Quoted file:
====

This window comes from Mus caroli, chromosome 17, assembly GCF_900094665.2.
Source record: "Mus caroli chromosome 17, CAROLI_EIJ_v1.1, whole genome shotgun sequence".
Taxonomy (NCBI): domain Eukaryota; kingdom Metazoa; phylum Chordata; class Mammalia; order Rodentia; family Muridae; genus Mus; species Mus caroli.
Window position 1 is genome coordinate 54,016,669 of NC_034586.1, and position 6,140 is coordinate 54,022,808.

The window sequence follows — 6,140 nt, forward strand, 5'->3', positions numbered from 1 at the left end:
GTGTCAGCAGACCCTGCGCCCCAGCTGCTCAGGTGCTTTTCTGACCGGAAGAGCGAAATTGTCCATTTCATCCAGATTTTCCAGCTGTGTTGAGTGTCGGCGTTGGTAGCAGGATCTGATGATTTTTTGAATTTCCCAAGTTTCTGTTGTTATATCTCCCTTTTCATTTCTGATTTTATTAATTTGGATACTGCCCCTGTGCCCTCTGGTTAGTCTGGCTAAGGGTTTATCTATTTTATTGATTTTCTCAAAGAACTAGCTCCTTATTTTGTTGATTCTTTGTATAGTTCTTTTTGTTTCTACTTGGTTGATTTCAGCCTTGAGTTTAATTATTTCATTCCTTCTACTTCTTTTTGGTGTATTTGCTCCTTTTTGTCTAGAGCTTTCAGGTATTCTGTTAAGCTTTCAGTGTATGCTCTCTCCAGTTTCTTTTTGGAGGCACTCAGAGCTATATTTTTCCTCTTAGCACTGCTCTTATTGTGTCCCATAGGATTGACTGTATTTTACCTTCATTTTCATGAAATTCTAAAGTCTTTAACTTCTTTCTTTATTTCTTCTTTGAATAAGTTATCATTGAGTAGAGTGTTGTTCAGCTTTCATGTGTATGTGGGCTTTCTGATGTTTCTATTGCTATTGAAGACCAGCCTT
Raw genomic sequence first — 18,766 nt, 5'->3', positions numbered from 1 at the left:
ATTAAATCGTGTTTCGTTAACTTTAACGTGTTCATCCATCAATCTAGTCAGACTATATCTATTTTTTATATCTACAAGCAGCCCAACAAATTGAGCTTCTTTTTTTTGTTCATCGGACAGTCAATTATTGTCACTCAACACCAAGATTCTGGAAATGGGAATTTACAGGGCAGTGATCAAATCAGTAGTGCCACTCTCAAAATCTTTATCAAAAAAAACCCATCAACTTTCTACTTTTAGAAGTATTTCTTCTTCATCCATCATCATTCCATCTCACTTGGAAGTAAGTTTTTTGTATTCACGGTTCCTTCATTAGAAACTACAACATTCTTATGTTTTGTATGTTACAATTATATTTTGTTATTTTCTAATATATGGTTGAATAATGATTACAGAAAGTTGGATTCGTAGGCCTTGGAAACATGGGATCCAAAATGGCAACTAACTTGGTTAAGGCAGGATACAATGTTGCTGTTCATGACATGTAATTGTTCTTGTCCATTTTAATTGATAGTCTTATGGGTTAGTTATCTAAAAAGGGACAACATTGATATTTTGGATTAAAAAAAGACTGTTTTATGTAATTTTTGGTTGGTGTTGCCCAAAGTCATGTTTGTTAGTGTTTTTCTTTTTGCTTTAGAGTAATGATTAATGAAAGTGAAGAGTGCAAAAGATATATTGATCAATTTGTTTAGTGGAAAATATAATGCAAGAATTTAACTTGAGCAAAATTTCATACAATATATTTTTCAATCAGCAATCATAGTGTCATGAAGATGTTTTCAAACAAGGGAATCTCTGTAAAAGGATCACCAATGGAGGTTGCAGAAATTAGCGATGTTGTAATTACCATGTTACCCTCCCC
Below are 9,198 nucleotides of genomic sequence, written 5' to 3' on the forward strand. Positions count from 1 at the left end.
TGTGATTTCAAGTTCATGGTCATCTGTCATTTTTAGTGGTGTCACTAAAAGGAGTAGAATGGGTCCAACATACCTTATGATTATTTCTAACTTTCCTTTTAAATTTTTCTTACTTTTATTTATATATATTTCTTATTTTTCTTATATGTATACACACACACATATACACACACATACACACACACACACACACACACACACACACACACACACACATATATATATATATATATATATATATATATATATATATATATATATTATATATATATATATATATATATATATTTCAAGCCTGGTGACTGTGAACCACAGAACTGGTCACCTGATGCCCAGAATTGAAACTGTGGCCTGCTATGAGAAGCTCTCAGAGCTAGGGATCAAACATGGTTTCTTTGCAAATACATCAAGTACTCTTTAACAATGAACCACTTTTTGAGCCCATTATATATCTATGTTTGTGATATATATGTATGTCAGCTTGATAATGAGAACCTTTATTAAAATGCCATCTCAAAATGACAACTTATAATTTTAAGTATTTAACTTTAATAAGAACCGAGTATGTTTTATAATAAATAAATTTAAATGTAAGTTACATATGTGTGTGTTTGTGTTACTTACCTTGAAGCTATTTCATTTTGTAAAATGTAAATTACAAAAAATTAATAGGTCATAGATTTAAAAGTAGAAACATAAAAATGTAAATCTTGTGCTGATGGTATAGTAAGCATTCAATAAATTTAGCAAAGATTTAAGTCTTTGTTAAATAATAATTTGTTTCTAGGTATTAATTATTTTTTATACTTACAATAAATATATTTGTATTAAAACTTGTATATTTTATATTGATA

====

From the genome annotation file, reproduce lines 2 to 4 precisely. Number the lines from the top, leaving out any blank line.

Source record: "Mus caroli chromosome 17, CAROLI_EIJ_v1.1, whole genome shotgun sequence".
Taxonomy (NCBI): domain Eukaryota; kingdom Metazoa; phylum Chordata; class Mammalia; order Rodentia; family Muridae; genus Mus; species Mus caroli.
Window position 1 is genome coordinate 54,016,669 of NC_034586.1, and position 6,140 is coordinate 54,022,808.